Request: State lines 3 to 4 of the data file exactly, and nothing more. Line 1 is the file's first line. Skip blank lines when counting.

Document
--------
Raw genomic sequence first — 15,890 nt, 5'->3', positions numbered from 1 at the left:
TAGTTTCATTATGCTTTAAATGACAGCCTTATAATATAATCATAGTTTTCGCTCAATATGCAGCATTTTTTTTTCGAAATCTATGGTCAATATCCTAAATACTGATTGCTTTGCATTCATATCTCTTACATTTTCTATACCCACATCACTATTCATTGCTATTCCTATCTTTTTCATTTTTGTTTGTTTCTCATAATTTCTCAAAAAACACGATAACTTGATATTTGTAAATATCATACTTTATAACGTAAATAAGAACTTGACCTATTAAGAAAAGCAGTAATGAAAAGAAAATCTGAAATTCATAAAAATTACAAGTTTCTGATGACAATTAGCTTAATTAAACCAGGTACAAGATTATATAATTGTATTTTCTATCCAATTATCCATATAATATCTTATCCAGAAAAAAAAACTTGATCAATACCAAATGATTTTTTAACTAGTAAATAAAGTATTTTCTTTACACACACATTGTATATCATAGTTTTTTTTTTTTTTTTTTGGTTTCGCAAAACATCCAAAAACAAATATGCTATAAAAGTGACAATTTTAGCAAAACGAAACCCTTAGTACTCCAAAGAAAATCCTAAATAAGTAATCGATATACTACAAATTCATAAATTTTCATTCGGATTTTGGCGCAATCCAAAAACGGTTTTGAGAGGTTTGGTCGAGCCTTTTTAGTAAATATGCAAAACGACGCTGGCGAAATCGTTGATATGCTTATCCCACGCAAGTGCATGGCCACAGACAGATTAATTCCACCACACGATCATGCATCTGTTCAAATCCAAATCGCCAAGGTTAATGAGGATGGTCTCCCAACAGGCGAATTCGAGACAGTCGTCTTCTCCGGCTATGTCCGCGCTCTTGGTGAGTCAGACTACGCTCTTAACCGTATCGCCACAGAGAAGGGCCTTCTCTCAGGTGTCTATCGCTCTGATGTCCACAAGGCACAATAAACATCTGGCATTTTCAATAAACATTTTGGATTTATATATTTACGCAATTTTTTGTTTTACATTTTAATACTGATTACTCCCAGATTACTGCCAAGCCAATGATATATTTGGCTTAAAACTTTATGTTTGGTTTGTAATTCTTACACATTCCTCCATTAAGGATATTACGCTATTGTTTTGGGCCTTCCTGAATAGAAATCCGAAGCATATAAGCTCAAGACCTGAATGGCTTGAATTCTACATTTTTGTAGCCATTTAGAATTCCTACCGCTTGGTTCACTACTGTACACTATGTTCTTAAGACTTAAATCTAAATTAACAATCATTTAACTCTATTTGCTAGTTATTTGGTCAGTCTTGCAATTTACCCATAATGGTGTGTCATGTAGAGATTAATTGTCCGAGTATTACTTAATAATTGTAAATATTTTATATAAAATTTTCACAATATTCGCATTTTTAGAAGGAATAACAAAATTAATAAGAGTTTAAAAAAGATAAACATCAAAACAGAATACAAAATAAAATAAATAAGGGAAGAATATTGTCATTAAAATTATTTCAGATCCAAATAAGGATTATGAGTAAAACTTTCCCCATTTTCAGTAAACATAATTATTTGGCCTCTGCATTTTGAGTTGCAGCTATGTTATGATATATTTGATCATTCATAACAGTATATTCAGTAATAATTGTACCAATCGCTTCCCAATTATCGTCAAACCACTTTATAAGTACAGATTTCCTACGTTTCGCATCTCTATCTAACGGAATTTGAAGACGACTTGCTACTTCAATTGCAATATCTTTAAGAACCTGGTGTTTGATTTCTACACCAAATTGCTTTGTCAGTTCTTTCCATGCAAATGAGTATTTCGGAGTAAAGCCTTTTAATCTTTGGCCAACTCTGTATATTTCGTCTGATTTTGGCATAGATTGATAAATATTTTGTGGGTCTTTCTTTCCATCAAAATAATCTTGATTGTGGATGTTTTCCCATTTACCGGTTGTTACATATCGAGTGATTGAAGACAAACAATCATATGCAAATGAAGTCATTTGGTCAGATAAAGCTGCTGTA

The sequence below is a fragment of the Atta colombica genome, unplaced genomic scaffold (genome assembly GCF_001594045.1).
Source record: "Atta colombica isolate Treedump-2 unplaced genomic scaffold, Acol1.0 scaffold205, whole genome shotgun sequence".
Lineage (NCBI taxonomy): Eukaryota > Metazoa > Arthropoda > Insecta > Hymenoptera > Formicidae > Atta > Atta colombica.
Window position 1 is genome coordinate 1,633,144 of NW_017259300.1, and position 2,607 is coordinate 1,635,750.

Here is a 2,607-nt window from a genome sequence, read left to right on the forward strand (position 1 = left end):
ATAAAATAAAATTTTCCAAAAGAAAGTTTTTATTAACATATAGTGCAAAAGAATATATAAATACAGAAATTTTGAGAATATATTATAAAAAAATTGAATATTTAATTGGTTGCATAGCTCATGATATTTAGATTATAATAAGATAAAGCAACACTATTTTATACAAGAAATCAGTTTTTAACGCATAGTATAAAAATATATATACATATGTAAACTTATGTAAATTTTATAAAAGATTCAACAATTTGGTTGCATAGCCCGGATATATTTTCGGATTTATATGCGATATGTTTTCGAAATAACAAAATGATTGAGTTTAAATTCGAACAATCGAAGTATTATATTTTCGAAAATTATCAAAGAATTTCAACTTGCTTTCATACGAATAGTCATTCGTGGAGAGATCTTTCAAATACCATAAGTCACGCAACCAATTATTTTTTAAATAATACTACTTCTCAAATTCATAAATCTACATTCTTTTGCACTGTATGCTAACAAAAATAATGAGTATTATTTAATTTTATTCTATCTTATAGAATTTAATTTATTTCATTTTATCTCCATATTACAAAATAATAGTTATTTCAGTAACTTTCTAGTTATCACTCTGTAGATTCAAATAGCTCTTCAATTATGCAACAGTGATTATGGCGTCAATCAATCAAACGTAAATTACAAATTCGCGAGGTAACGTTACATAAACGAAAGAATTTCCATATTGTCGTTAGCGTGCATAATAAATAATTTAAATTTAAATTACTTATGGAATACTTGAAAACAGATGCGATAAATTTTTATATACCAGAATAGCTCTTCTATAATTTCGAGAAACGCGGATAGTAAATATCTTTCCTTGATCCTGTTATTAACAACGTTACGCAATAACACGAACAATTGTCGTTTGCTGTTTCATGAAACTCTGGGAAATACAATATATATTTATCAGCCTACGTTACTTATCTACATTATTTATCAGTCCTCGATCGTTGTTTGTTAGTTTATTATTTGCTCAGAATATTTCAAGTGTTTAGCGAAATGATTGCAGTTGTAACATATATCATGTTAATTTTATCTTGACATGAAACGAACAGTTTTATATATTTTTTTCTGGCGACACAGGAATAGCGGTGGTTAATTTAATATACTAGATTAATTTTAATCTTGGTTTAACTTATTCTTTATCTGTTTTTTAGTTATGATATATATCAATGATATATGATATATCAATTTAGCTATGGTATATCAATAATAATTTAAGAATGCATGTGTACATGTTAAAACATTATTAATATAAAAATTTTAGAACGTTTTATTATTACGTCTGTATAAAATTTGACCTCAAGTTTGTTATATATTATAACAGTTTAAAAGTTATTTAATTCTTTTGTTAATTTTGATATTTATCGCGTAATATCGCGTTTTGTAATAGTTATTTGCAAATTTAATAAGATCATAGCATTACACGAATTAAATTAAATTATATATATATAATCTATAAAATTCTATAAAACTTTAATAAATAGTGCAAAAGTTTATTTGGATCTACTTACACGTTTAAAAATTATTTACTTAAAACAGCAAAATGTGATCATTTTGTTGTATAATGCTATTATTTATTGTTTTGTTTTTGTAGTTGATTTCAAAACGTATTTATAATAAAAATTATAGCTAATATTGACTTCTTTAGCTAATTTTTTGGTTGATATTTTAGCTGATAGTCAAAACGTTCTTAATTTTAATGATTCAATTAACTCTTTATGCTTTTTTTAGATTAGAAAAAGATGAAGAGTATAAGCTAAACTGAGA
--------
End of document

The sequence below is a fragment of the Atta colombica genome, unplaced genomic scaffold (genome assembly GCF_001594045.1).
Source record: "Atta colombica isolate Treedump-2 unplaced genomic scaffold, Acol1.0 scaffold205, whole genome shotgun sequence".